To speak to the show itself, it is all just a little bit magical. From the program to the puppets, all is crafted, exquisite and delicate. We, as an audience, are cast as Apprentice, and from the first line are swept up into the story. The script is endearing, clever, and with punches of humour to avoid the dustiness that plagues traditional Hero’s journey tales… and what a Hero’s journey! This is a classic and narratively solid story, magic aside. The accent work, book puns, delicate figurines, cut-outs, and use of water and ink add the spice that brings the story off the page, and justifies it theatrically aside from a firm written narrative.
It is a delight to watch McCubbin Howell revel in the rippling laughter as it passes through the audience, and stay present and joyful throughout the performance. His energy is unwavering, and the production as a whole, coupled with his delivery, fully embodies the mantra that ‘the joy is in the telling’. The listening, and watching, is incidentally also a bloody good time, and we ride through mischief, delight, and at moments sheer terror with our loveably roguish protagonist; the bookbinder boy.
The intricate props are seamlessly used, and the magic of the world we tumble joyfully into is made concrete by the exquisite sound design of Tane Upjohn Beatson. The music throughout, mostly apparently from an antique gramophone set to one side, binds us within this other place. I won’t go into detail about specific tricks of the light, because they should remain tricks on the night, but beware, your children (and the wee kids we have inside us all) may fall in love with the illusion and run away to the theatre forevermore!
And now to speak to the wider engagement… since seeing one of the lovely posters for this show, designed by Ed Watson, in Wai-te-ata press when I was recently there for an unrelated talk, I marvelled at just how they’d managed to sneak a poster into the workshop of one of the few manual printers left in New Zealand. It seems that this company prioritises this thorough approach, having been set in Arty Bee’s bookshop last year for their Fringe Season, and now having borrowed books and shelves from Ferret Bookshop and Arty Bees. The incredible vocabulary and knowledge of process exhibited in the piece also shows a level of study which indicates a deep engagement with the culture of Bookbinding in New Zealand. The set took me back to a library I had visited in Grenoble last year, where, behind glass, screeds of books appeared, but were nothing more than printed images of spines. When my travel companion alerted me to the repetition of colours, the opaque distant flatness of the spines, their same perfect depth, the magic was broken. Trick of the Light works furiously to have no such moment of disillusionment, and as such in this small way the grandeur of the set outdid one of the most historic libraries in France. Not bad.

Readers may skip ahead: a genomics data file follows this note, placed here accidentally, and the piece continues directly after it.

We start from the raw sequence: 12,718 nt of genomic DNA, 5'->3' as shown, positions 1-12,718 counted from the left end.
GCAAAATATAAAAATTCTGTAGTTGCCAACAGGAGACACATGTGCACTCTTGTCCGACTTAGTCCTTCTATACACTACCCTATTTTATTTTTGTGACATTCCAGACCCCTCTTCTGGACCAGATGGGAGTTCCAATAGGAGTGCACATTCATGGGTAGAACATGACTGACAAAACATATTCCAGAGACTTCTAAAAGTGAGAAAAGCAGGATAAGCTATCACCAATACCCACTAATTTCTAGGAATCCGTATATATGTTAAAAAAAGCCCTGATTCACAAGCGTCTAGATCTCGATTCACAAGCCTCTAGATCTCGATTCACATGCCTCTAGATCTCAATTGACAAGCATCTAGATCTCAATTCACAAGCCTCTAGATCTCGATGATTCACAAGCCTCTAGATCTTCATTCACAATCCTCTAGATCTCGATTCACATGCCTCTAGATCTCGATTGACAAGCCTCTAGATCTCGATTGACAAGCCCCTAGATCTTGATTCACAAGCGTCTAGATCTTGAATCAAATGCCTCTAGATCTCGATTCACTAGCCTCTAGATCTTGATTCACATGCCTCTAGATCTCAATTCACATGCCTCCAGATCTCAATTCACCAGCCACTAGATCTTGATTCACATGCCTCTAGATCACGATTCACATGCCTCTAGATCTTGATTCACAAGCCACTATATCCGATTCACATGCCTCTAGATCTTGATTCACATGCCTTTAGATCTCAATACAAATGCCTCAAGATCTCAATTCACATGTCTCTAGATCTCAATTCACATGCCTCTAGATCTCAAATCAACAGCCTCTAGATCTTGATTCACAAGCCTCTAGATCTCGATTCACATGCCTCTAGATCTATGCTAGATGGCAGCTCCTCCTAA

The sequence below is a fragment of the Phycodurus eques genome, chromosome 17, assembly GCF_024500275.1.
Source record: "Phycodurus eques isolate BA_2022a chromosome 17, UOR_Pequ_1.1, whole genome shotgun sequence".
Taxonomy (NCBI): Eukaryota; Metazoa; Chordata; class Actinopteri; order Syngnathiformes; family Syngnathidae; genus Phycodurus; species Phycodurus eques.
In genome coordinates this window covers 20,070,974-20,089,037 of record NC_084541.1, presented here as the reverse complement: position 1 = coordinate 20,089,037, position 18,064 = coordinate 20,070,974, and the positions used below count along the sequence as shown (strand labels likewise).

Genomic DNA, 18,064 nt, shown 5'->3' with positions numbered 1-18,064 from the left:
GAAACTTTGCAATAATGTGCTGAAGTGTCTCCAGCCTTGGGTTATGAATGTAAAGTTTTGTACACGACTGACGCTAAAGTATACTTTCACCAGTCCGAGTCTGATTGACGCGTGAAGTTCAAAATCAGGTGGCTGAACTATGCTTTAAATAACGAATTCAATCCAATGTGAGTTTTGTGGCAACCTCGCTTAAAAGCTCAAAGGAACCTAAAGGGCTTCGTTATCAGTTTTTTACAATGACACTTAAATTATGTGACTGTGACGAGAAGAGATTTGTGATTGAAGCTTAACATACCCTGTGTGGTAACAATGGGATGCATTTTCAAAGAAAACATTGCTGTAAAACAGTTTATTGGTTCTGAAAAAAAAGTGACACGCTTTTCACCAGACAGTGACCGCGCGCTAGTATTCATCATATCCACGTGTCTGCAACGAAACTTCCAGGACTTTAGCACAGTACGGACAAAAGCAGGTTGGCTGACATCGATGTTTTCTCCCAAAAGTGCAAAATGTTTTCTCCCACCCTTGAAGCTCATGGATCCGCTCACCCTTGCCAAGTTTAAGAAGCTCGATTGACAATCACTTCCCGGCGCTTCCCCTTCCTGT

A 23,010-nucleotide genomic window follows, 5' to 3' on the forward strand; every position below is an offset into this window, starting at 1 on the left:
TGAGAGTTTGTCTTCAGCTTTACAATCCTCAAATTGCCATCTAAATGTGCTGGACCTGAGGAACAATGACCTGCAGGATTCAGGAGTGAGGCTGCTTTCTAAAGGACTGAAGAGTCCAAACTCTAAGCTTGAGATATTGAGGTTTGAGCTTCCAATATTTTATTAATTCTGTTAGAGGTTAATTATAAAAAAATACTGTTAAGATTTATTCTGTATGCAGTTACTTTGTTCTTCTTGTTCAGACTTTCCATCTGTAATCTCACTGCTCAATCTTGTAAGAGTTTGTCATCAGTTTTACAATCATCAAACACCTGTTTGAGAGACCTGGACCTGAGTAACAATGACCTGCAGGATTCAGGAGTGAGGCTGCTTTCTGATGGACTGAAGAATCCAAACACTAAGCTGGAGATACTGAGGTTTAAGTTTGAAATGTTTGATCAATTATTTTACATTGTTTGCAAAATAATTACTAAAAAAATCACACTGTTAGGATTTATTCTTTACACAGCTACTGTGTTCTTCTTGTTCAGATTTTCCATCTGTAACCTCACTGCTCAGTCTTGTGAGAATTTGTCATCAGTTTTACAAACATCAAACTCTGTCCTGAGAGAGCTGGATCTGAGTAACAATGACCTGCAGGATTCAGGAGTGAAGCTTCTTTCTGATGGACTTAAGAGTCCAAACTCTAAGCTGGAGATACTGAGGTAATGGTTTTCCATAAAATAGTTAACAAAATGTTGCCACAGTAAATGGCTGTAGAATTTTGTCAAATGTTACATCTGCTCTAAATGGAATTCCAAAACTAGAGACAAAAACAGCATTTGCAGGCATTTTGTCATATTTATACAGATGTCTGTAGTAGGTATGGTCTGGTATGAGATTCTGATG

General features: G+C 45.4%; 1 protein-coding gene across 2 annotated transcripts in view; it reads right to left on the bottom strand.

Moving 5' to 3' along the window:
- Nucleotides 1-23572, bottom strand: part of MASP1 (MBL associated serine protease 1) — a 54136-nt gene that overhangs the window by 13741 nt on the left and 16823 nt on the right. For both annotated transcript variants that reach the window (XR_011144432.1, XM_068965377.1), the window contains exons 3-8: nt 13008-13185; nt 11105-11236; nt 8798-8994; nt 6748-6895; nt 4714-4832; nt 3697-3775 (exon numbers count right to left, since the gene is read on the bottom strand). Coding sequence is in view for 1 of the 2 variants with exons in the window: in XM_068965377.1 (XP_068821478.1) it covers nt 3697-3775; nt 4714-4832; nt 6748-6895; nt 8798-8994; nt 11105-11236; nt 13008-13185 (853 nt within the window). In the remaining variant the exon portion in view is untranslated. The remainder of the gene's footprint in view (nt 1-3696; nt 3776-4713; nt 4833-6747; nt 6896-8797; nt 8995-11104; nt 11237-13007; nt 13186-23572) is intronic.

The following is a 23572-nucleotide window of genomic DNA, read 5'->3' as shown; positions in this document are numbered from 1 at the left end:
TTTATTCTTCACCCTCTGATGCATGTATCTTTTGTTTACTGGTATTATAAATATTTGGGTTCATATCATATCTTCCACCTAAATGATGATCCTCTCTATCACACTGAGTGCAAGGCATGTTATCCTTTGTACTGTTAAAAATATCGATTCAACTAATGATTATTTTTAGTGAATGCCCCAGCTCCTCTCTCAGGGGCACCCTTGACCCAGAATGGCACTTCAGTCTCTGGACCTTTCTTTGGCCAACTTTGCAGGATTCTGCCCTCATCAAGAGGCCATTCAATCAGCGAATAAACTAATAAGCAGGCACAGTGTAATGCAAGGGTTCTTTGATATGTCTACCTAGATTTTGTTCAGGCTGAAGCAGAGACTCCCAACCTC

Beyond this care and attention to detail, Trick of the Light also appear to want to engage with the community, and fiercely. Their program welcomes feedback, they invite the audience to stay behind and gaze at the props, to play and share, and it works! As the audience files in prior to performance, those behind me in the second row discuss the books they have in storage, the cumbersome nature of keeping stories, the smell of tales stored away deep in the bottom of boxes and at the backs of shelves. And after the show, a veritable swarm of craning necks and patient ears, wanting to hear about process, prop construction, or even just to turn the pages of that mighty book which guides the story!
In a city as close knit as Wellington, it is easy for waves to appear from thin air, for small biases to grow into poisonous rifts, and Trick of the Light's positive, focused, growth-oriented and welcoming attitude shows impetus in the opposite direction, to a Theatre culture that is open and joyful.
Within the narrative, there are moments of joy in the darkness, high drama and soft spoken prose all wrapped up together, and this intrinsic attitude of absolute optimism, which overall, makes a grand gift to the stage and to our community as artists.